Barrett’s Book Notes: Ascension, Union with Christ, and John Chrysostom
I am a voracious reader, in part because I enjoy reading, in part because I believe reading is essential to maturing theologically and as a Christian. Lately, I was asked to read and endorse a number of books. Here they are and why I think you might just enjoy them:
The Ascension of Christ, by Patrick Schreiner
I cannot remember the last time I heard a Christian talk about the ascension of Christ, let alone why it is indispensable to the Christian faith. But it is! Patrick Schreiner opens our eyes to a myriad of ways the ascension matters for Christ and his church. Apart from the ascension, Christ’s authority as prophet, priest, and king is not vindicated, nor can he continue his intercession and reign from his heavenly throne, or build his church by his word and Spirit. Without the ascension we have no future hope either. So pick up and read this book. For not only is Jesus alive, but he reigns, guiding his church until one day we ascend with him in glory.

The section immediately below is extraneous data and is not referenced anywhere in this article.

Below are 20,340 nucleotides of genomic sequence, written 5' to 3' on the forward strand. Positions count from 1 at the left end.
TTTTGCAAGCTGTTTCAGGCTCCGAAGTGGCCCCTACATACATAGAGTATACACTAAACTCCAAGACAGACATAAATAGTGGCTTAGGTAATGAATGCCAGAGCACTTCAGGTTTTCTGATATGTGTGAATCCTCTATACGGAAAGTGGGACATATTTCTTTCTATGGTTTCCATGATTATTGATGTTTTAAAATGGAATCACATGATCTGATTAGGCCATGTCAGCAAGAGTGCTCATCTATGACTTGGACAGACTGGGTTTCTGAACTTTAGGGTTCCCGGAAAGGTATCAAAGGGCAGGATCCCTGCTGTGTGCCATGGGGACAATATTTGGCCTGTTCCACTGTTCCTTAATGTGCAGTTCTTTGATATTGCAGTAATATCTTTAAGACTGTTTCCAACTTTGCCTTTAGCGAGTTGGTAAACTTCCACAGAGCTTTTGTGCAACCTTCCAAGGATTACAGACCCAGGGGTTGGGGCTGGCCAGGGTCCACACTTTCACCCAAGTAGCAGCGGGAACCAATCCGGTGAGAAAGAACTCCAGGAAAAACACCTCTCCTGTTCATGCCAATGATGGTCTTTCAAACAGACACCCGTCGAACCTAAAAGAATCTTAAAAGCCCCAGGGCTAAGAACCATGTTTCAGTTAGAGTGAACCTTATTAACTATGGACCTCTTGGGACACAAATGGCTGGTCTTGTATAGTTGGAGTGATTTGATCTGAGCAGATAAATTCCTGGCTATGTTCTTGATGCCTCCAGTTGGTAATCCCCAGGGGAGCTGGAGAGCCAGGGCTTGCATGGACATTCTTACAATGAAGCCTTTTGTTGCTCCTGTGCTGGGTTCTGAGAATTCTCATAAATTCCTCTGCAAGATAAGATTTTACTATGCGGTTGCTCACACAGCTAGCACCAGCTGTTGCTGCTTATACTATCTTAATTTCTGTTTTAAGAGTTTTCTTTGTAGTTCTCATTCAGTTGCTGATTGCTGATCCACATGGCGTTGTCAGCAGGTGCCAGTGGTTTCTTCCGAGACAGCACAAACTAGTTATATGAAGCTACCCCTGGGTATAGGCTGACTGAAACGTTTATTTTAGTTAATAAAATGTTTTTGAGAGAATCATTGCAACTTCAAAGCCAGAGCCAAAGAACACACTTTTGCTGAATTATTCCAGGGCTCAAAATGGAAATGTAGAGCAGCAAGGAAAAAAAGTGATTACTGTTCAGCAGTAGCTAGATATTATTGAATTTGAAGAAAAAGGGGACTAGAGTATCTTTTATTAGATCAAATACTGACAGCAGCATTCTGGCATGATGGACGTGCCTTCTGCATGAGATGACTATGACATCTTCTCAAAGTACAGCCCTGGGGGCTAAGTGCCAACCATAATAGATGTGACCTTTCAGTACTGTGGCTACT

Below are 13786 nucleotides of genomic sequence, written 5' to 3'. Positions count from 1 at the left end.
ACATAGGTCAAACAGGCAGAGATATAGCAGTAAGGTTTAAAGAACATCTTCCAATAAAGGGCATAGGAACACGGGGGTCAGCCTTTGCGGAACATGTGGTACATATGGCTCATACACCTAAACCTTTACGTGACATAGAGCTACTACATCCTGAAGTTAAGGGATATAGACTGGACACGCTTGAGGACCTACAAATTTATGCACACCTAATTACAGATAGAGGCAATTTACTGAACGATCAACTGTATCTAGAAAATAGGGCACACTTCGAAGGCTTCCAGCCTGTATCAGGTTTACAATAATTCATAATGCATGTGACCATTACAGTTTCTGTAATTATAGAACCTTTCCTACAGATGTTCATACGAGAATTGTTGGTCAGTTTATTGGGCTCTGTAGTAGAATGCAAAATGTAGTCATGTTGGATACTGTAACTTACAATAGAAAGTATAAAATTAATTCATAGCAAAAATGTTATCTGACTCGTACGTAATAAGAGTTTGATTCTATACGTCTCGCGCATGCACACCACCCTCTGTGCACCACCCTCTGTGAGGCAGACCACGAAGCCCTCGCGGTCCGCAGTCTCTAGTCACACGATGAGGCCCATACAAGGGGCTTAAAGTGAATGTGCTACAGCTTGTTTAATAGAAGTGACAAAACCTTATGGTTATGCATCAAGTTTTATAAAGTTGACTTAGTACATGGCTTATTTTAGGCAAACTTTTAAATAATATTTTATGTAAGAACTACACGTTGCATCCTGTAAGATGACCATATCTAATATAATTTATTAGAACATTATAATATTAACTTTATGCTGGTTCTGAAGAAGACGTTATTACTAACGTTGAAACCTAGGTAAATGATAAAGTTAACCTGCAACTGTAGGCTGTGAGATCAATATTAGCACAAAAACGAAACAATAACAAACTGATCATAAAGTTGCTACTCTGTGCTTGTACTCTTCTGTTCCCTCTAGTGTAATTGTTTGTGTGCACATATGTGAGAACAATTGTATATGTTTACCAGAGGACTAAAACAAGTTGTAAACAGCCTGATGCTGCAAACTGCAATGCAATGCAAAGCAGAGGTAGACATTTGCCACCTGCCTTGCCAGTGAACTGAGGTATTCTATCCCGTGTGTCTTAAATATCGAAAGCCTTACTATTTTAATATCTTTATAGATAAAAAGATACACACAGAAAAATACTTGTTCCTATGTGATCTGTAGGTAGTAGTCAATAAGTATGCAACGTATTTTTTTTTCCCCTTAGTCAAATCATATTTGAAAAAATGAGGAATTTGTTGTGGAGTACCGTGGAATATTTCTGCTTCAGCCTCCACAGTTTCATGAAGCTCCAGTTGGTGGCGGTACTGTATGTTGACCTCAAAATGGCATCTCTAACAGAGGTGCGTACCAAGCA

How to Live an ‘In Christ’ Life, by Ken Berding
I cannot remember the last time I read a book on union with Christ and was so convicted that I stopped and prayed. But that is exactly what happened when I read the book by Ken Berding you hold in your hands. Without compromising biblical and theological depth, Berding unveils the innumerable ways union with Christ makes a real difference in the Christian life. Not only will Berding clarify who you are as a Christian but he will help you know how to live like a Christian. Through his own experience as a professor, missionary, husband, and father, Berding will open your eyes to the centrality of union with Christ.
Preaching the Word with John Chrysostom, by Gerald Bray
Today, so few Christians know the church fathers, let alone have read their writings. We have cut ourselves off from one of the most important voices in the history of the church. So, I am ecstatic to see Gerald Bray retrieve a father like John Chrysostom, that golden-mouth preacher. Chrysostom not only defended the deity of Christ against Arianism, but he also modeled sound biblical interpretation. Leaving us over six hundred sermons, pastors today will benefit by examining Chrysostom’s rhetorical approach—especially in our day when rhetoric has been exchanged for visual stimuli. But pastors and scholars alike will be also humbled by Chrysostom’s refusal to preach the scriptures in a clever, sophisticated style, as if Christianity is only for elites. Chrysostom exemplified his Savior, as well as the apostle Paul, by preaching the scriptures with clarity. In doing so, Chrysostom imitated our incomprehensible Creator, who accommodated himself, even to the point of incarnation, to make his grace known. Read Bray on Chrysostom, and then go read Chrysostom for yourself!